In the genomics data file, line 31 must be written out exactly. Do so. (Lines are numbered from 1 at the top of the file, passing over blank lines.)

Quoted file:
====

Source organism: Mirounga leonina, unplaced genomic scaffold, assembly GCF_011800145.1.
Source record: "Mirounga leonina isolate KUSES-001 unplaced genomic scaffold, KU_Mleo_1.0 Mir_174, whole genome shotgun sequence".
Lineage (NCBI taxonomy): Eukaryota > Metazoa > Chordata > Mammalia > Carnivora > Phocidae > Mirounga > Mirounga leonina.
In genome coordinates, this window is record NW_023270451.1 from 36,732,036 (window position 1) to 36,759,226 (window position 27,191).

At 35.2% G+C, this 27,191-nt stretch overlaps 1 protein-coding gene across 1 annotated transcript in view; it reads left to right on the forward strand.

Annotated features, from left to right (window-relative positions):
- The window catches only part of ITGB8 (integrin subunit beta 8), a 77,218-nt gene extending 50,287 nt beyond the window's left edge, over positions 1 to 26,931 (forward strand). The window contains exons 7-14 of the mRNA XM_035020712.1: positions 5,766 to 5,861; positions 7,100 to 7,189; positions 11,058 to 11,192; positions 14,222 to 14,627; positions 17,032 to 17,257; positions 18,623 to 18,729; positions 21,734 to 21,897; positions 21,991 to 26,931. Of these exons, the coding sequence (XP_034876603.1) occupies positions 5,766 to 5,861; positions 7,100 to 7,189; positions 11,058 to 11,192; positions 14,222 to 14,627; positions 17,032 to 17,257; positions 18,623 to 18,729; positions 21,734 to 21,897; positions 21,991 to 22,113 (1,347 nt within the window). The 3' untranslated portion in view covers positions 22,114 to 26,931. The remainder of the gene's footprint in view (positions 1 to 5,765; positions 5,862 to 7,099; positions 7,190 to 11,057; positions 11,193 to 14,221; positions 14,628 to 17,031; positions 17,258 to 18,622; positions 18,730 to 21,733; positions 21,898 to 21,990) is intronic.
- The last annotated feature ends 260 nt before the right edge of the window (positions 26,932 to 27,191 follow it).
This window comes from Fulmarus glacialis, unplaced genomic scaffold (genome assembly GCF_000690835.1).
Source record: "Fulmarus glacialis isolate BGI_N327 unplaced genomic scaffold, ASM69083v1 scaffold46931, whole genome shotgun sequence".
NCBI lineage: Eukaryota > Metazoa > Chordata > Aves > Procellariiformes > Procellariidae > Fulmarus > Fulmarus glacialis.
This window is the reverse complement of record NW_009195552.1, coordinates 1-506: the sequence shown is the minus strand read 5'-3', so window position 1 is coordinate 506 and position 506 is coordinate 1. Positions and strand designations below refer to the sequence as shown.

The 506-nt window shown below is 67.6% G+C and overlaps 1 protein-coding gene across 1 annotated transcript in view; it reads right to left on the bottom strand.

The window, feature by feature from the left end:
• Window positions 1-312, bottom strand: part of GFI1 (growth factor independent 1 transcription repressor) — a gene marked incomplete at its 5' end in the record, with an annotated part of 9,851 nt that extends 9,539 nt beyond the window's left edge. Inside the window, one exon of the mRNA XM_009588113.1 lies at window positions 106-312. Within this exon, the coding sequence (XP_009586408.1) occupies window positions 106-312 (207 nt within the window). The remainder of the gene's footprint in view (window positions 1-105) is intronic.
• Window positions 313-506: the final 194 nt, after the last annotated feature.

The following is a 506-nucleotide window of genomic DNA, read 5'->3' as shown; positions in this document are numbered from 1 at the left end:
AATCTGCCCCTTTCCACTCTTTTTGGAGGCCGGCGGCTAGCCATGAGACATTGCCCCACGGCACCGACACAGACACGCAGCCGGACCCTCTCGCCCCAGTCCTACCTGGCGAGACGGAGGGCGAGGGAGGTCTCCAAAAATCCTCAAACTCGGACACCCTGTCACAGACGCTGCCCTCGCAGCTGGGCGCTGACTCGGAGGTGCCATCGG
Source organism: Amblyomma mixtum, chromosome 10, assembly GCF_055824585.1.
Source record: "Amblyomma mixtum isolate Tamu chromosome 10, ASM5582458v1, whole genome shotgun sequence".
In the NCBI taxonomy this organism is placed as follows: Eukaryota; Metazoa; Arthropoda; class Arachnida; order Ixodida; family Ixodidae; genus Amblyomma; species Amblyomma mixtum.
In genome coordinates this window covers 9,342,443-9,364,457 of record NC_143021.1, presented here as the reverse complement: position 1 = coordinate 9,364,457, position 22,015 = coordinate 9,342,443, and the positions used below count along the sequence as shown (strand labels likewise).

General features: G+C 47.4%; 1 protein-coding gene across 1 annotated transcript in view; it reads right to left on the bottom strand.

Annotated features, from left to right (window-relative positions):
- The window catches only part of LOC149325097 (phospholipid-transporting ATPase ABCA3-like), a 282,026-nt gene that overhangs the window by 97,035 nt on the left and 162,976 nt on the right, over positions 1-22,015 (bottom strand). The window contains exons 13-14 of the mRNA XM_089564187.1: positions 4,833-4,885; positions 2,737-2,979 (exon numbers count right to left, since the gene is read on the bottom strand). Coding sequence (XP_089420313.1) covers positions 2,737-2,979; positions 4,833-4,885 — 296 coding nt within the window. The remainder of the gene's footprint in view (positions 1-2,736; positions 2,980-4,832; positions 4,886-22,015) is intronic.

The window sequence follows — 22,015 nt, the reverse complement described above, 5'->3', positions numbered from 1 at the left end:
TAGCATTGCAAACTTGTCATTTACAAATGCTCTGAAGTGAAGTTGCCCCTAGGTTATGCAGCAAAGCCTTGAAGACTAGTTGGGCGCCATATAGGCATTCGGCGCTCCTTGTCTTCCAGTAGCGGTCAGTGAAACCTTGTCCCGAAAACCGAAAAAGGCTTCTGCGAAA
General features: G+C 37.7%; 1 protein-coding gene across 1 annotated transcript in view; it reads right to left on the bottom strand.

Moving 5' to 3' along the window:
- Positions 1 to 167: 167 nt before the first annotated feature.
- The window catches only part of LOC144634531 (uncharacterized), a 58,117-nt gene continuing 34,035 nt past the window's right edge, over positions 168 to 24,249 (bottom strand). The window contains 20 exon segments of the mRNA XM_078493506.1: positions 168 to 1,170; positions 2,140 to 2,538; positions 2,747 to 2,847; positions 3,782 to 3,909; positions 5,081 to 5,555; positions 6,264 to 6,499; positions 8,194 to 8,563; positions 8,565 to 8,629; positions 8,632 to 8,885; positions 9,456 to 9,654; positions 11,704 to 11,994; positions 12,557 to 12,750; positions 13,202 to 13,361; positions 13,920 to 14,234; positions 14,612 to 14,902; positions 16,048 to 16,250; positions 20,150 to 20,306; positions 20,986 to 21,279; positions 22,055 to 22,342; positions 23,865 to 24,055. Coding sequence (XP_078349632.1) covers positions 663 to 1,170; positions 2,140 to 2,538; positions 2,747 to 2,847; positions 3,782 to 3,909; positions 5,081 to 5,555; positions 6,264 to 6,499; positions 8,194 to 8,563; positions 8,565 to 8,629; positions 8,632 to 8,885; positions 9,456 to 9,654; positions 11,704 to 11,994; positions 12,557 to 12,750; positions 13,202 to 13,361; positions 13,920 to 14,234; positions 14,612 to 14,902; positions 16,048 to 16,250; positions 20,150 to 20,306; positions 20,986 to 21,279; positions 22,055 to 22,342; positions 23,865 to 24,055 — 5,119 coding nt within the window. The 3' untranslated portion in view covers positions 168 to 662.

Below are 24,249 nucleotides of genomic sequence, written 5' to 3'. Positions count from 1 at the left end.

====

- The window catches only part of LOC144634531 (uncharacterized), a 58,117-nt gene continuing 34,035 nt past the window's right edge, over positions 168 to 24,249 (bottom strand). The window contains 20 exon segments of the mRNA XM_078493506.1: positions 168 to 1,170; positions 2,140 to 2,538; positions 2,747 to 2,847; positions 3,782 to 3,909; positions 5,081 to 5,555; positions 6,264 to 6,499; positions 8,194 to 8,563; positions 8,565 to 8,629; positions 8,632 to 8,885; positions 9,456 to 9,654; positions 11,704 to 11,994; positions 12,557 to 12,750; positions 13,202 to 13,361; positions 13,920 to 14,234; positions 14,612 to 14,902; positions 16,048 to 16,250; positions 20,150 to 20,306; positions 20,986 to 21,279; positions 22,055 to 22,342; positions 23,865 to 24,055. Coding sequence (XP_078349632.1) covers positions 663 to 1,170; positions 2,140 to 2,538; positions 2,747 to 2,847; positions 3,782 to 3,909; positions 5,081 to 5,555; positions 6,264 to 6,499; positions 8,194 to 8,563; positions 8,565 to 8,629; positions 8,632 to 8,885; positions 9,456 to 9,654; positions 11,704 to 11,994; positions 12,557 to 12,750; positions 13,202 to 13,361; positions 13,920 to 14,234; positions 14,612 to 14,902; positions 16,048 to 16,250; positions 20,150 to 20,306; positions 20,986 to 21,279; positions 22,055 to 22,342; positions 23,865 to 24,055 — 5,119 coding nt within the window. The 3' untranslated portion in view covers positions 168 to 662.